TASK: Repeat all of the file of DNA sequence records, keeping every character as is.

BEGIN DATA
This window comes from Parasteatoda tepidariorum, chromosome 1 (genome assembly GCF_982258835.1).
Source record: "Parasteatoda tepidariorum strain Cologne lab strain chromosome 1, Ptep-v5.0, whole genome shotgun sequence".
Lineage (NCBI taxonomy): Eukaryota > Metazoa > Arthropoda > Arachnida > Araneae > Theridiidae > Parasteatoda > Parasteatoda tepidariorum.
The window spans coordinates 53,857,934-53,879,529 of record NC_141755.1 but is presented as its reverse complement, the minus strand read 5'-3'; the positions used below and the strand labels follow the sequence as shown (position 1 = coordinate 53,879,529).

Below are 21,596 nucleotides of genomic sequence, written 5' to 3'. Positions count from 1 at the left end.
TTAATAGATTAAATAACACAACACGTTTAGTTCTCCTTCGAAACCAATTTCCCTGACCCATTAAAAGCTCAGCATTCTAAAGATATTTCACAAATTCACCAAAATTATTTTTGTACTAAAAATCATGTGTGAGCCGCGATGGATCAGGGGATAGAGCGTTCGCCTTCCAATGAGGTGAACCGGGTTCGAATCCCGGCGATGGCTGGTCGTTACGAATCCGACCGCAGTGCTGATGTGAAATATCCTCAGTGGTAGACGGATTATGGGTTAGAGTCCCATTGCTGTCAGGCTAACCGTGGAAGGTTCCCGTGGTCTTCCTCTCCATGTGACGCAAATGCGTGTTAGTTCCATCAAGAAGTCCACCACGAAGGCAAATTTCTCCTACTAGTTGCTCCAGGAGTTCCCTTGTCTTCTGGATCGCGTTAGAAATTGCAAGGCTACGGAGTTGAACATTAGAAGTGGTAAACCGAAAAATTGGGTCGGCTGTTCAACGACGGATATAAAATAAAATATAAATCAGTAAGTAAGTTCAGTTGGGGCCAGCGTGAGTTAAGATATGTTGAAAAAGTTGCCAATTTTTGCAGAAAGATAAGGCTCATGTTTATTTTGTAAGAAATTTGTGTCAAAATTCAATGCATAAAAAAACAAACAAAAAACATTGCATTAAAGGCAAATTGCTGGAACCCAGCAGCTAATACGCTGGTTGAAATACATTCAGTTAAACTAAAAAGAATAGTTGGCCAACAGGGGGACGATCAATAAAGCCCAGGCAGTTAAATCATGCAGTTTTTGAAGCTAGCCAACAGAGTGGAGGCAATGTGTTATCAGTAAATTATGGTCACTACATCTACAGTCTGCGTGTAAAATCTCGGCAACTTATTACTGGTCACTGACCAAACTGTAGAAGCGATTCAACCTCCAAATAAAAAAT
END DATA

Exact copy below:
This window comes from Parasteatoda tepidariorum, chromosome 1 (genome assembly GCF_982258835.1).
Source record: "Parasteatoda tepidariorum strain Cologne lab strain chromosome 1, Ptep-v5.0, whole genome shotgun sequence".
Lineage (NCBI taxonomy): Eukaryota > Metazoa > Arthropoda > Arachnida > Araneae > Theridiidae > Parasteatoda > Parasteatoda tepidariorum.
The window spans coordinates 53,857,934-53,879,529 of record NC_141755.1 but is presented as its reverse complement, the minus strand read 5'-3'; the positions used below and the strand labels follow the sequence as shown (position 1 = coordinate 53,879,529).

Below are 21,596 nucleotides of genomic sequence, written 5' to 3'. Positions count from 1 at the left end.
TTAATAGATTAAATAACACAACACGTTTAGTTCTCCTTCGAAACCAATTTCCCTGACCCATTAAAAGCTCAGCATTCTAAAGATATTTCACAAATTCACCAAAATTATTTTTGTACTAAAAATCATGTGTGAGCCGCGATGGATCAGGGGATAGAGCGTTCGCCTTCCAATGAGGTGAACCGGGTTCGAATCCCGGCGATGGCTGGTCGTTACGAATCCGACCGCAGTGCTGATGTGAAATATCCTCAGTGGTAGACGGATTATGGGTTAGAGTCCCATTGCTGTCAGGCTAACCGTGGAAGGTTCCCGTGGTCTTCCTCTCCATGTGACGCAAATGCGTGTTAGTTCCATCAAGAAGTCCACCACGAAGGCAAATTTCTCCTACTAGTTGCTCCAGGAGTTCCCTTGTCTTCTGGATCGCGTTAGAAATTGCAAGGCTACGGAGTTGAACATTAGAAGTGGTAAACCGAAAAATTGGGTCGGCTGTTCAACGACGGATATAAAATAAAATATAAATCAGTAAGTAAGTTCAGTTGGGGCCAGCGTGAGTTAAGATATGTTGAAAAAGTTGCCAATTTTTGCAGAAAGATAAGGCTCATGTTTATTTTGTAAGAAATTTGTGTCAAAATTCAATGCATAAAAAAACAAACAAAAAACATTGCATTAAAGGCAAATTGCTGGAACCCAGCAGCTAATACGCTGGTTGAAATACATTCAGTTAAACTAAAAAGAATAGTTGGCCAACAGGGGGACGATCAATAAAGCCCAGGCAGTTAAATCATGCAGTTTTTGAAGCTAGCCAACAGAGTGGAGGCAATGTGTTATCAGTAAATTATGGTCACTACATCTACAGTCTGCGTGTAAAATCTCGGCAACTTATTACTGGTCACTGACCAAACTGTAGAAGCGATTCAACCTCCAAATAAAAAAT